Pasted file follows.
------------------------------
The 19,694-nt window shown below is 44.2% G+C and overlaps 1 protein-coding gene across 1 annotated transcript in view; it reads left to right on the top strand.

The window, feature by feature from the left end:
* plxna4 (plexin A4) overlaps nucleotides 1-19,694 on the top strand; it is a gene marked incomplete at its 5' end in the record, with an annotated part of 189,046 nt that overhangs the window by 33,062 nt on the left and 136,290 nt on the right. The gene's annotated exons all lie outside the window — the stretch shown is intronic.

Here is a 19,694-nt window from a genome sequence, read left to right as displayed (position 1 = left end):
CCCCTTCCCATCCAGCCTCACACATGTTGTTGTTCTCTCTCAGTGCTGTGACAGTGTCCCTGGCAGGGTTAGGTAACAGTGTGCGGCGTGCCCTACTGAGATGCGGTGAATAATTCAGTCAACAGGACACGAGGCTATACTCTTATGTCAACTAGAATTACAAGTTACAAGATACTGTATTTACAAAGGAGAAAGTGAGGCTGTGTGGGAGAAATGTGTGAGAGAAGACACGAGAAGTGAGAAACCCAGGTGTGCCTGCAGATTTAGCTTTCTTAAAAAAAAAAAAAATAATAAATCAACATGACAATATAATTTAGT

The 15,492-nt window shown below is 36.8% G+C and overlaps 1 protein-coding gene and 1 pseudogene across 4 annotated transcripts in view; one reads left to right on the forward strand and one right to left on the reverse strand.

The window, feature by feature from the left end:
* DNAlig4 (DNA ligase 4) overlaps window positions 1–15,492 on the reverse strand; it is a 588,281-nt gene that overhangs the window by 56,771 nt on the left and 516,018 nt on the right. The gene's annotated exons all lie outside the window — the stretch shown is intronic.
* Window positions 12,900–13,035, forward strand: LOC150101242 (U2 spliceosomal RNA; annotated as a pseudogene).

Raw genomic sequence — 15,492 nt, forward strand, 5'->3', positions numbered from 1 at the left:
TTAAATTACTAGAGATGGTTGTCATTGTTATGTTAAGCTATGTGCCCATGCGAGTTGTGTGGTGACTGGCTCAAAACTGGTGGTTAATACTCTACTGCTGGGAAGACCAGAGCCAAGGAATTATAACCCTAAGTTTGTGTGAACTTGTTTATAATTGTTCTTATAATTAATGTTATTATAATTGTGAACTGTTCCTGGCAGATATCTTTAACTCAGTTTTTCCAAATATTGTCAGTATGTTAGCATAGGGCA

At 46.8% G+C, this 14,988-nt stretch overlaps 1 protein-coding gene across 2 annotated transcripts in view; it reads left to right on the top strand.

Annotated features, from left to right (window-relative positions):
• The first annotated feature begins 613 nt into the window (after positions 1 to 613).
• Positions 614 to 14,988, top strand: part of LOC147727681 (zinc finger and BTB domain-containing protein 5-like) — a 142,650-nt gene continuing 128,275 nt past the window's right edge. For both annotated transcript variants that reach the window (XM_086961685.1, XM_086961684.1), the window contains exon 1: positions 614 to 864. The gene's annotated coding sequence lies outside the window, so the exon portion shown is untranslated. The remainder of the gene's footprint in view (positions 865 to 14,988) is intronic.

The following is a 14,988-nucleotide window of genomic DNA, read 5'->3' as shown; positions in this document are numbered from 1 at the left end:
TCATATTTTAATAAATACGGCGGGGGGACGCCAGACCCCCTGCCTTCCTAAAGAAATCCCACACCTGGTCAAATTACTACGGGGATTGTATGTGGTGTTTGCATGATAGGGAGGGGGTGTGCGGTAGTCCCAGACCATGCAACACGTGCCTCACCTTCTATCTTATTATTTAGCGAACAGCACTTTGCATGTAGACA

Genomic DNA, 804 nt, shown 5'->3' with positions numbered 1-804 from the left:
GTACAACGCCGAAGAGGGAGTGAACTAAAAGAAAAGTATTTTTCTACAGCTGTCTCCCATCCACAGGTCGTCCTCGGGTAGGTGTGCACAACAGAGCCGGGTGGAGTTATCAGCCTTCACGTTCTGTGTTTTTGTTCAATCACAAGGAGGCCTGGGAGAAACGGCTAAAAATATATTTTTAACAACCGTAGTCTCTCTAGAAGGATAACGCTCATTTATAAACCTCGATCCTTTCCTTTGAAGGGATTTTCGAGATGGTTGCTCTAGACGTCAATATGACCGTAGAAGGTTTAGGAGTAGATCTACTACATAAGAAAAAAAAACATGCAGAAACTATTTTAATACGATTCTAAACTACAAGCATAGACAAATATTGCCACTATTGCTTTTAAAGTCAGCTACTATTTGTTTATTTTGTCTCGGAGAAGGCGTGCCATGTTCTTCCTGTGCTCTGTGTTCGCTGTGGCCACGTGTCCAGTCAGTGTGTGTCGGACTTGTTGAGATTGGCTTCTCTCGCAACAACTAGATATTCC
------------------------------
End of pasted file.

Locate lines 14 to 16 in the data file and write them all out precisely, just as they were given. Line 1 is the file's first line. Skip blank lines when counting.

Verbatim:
• The first annotated feature begins 613 nt into the window (after positions 1 to 613).
• Positions 614 to 14,988, top strand: part of LOC147727681 (zinc finger and BTB domain-containing protein 5-like) — a 142,650-nt gene continuing 128,275 nt past the window's right edge. For both annotated transcript variants that reach the window (XM_086961685.1, XM_086961684.1), the window contains exon 1: positions 614 to 864. The gene's annotated coding sequence lies outside the window, so the exon portion shown is untranslated. The remainder of the gene's footprint in view (positions 865 to 14,988) is intronic.

The following is a 14,988-nucleotide window of genomic DNA, read 5'->3' as shown; positions in this document are numbered from 1 at the left end: